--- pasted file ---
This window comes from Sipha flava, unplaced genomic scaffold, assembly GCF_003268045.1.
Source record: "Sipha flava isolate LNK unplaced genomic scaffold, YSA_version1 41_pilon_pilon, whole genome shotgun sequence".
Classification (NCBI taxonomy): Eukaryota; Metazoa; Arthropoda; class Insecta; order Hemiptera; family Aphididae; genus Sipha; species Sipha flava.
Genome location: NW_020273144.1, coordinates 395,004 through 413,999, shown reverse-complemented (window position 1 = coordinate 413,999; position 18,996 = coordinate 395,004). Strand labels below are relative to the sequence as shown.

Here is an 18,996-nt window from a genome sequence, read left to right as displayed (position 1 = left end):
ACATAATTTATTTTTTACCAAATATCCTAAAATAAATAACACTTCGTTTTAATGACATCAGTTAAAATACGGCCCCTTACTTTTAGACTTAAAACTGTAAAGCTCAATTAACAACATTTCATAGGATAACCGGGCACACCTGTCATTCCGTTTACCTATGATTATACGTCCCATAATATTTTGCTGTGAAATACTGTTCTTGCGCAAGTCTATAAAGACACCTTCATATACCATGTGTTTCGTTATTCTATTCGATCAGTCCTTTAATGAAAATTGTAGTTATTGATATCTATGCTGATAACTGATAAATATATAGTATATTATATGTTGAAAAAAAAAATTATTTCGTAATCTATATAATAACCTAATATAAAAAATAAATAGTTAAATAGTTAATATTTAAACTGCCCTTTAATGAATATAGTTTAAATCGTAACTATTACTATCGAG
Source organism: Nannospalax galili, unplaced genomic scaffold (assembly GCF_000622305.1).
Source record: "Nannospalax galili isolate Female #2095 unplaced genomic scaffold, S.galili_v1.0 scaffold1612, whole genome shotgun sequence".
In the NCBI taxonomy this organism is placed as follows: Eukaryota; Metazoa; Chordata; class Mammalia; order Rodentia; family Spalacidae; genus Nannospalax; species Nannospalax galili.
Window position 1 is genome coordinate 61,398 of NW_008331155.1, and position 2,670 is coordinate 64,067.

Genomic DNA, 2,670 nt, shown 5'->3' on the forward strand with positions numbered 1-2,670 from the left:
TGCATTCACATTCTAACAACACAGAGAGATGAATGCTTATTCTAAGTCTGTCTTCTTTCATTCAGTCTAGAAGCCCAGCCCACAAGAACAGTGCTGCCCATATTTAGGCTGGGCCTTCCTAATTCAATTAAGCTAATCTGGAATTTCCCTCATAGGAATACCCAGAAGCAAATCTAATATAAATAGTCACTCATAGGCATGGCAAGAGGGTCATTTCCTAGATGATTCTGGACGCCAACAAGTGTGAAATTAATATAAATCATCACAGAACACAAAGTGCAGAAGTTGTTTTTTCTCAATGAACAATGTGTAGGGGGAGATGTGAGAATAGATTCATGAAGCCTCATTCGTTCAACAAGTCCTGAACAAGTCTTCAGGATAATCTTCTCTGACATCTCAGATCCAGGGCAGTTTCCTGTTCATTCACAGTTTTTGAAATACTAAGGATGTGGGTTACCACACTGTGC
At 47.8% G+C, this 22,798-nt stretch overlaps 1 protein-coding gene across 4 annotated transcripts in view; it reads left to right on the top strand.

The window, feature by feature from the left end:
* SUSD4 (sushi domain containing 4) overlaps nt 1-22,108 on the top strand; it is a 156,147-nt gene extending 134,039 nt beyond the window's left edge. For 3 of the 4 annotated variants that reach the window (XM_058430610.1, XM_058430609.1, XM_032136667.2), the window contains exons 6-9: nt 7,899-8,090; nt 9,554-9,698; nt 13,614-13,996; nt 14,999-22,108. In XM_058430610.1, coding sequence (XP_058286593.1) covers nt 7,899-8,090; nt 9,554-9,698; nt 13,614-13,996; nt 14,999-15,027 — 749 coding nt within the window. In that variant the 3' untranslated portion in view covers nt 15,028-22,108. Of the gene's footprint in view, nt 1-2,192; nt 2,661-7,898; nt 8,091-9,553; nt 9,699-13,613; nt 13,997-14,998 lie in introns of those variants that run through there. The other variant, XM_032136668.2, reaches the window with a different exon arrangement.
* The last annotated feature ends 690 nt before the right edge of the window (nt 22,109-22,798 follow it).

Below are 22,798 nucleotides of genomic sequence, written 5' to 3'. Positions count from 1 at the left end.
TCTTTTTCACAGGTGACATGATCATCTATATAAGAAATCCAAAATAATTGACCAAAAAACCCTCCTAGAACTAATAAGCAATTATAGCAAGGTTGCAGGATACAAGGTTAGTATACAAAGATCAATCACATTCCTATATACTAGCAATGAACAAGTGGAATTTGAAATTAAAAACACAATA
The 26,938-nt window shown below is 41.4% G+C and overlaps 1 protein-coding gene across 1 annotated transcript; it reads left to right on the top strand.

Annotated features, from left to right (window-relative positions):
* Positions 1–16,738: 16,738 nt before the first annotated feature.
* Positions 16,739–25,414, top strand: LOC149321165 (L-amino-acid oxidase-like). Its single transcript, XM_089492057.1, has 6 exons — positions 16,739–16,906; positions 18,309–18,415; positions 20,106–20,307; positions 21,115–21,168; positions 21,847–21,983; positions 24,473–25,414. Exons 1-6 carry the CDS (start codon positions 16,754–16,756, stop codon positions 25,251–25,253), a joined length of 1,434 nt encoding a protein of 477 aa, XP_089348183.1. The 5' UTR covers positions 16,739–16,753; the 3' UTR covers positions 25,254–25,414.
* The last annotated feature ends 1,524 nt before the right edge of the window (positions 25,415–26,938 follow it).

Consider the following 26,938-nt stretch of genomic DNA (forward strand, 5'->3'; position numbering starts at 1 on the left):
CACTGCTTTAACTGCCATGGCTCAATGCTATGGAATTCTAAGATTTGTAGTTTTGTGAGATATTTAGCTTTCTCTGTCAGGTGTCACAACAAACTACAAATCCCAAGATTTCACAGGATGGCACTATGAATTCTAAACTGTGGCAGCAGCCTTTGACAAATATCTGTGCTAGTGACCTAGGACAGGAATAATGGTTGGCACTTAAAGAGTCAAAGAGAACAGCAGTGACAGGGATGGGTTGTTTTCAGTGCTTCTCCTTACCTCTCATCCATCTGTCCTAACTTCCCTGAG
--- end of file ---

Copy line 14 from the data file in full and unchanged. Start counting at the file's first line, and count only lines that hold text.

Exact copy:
The window, feature by feature from the left end: